Harmony Posts Loss After Output Decline Adds to Gold Slump

Harmony Gold Mining Co., South Africa’s third-largest producer of the metal, reported its second loss in three quarters as the price of bullion declined and output fell.

The loss excluding one-time items was $10 million in the three months ended Dec. 31, compared with a $2 million profit the previous quarter, the Randfontein-based company said in a statement today. The stock dropped 3.7 percent, the most since Dec. 19, to 31.36 rand by the close in Johannesburg.

Gold’s 28 percent plunge last year, the biggest annual drop since 1981, caused Harmony to suspend its dividend and write down its 50 percent stake in the Hidden Valley venture with Newcrest Mining Ltd. in Papua New Guinea by $268 million. The company is responding by mining higher-grade ore, cutting costs and implementing more productive shift patterns.

“They’ve got to turn around laggard shafts pretty rapidly,” said David Davis, a Johannesburg-based analyst at Standard Bank Group Ltd.’s securities unit with a sell rating on the stock.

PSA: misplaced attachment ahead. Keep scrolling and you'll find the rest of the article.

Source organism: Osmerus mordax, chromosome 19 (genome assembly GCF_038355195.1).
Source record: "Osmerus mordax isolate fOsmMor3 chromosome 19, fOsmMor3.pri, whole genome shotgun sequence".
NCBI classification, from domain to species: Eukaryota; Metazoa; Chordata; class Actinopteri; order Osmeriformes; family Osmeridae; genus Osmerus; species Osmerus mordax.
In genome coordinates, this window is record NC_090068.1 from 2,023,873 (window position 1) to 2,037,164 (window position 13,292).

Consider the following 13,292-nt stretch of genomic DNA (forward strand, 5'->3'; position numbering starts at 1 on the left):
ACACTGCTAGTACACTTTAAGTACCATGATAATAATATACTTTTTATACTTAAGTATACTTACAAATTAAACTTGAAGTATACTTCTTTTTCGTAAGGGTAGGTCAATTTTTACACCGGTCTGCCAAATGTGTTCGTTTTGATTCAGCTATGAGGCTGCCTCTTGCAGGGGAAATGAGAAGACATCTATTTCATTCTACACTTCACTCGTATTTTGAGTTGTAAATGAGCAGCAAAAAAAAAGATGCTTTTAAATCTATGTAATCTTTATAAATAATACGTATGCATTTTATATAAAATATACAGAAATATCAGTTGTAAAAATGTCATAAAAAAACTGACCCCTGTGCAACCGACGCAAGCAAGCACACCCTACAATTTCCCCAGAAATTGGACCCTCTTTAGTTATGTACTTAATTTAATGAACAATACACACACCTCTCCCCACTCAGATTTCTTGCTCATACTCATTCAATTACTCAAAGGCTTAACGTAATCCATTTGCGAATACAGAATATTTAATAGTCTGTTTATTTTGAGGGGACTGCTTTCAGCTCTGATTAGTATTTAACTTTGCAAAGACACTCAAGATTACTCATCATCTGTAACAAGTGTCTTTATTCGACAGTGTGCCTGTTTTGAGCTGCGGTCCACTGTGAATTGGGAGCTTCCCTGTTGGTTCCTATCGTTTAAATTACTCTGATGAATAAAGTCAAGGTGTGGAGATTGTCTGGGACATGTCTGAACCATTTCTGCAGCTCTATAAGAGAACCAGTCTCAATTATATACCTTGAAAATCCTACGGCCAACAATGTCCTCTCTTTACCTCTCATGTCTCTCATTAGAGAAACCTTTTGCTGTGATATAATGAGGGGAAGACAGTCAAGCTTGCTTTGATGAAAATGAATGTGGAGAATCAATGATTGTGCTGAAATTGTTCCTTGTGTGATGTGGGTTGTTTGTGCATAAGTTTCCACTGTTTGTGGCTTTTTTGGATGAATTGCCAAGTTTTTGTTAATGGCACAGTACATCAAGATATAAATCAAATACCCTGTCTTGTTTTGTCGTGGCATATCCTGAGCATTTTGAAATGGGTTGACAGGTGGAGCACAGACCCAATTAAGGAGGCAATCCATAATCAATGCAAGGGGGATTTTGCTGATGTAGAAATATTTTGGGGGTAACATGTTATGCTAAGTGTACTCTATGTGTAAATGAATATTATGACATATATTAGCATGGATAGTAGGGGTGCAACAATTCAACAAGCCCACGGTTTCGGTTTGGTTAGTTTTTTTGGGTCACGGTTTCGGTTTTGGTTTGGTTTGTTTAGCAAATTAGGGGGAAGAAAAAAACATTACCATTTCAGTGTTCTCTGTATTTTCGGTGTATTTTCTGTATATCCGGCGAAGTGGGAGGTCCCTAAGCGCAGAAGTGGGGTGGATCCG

Production dropped 1 percent to 305,913 ounces in the quarter from the previous three-month period and the average gold price received declined 4.8 percent to $1,277 an ounce. The lower production is partly due to the Christmas holiday period, Davis said. Gold advanced 1.7 percent to $1,265.41 an ounce at 6:12 p.m. in Johannesburg. The metal has climbed 5.2 percent this year.

Wage Increases

“We are confident that we can continue to manage our operations so as to remain profitable even should the gold price come under further pressure,” Chief Executive Officer Graham Briggs said in the statement.

Harmony’s all-in sustaining costs dropped 3.3 percent to $1,222 an ounce in the period. That included wage increases for employees of about 8 percent, Briggs said on a call with reporters.

The Association of Mineworkers and Construction Union, which represents about 19 percent of employees in South Africa’s gold mining industry, was blocked temporarily from striking over pay on Jan. 30 by a labor court in Johannesburg. Harmony and fellow gold mining companies argued a wage agreement signed by majority union the National Union of Mineworkers in September should apply to all employees.

The AMCU can argue against the ruling on March 14. “We believe we have a very strong case,” Briggs said.

Harmony replaced a 850 million-rand ($76 million) credit facility with a three-year 1.3 billion-rand credit facility from Nedbank Group Ltd., it said in the statement. The interest rate paid is 3.5 percentage points above the Johannesburg Interbank Agreed Rate, which is currently at 5.7 percent, Finance Director Frank Abbott said on the call.

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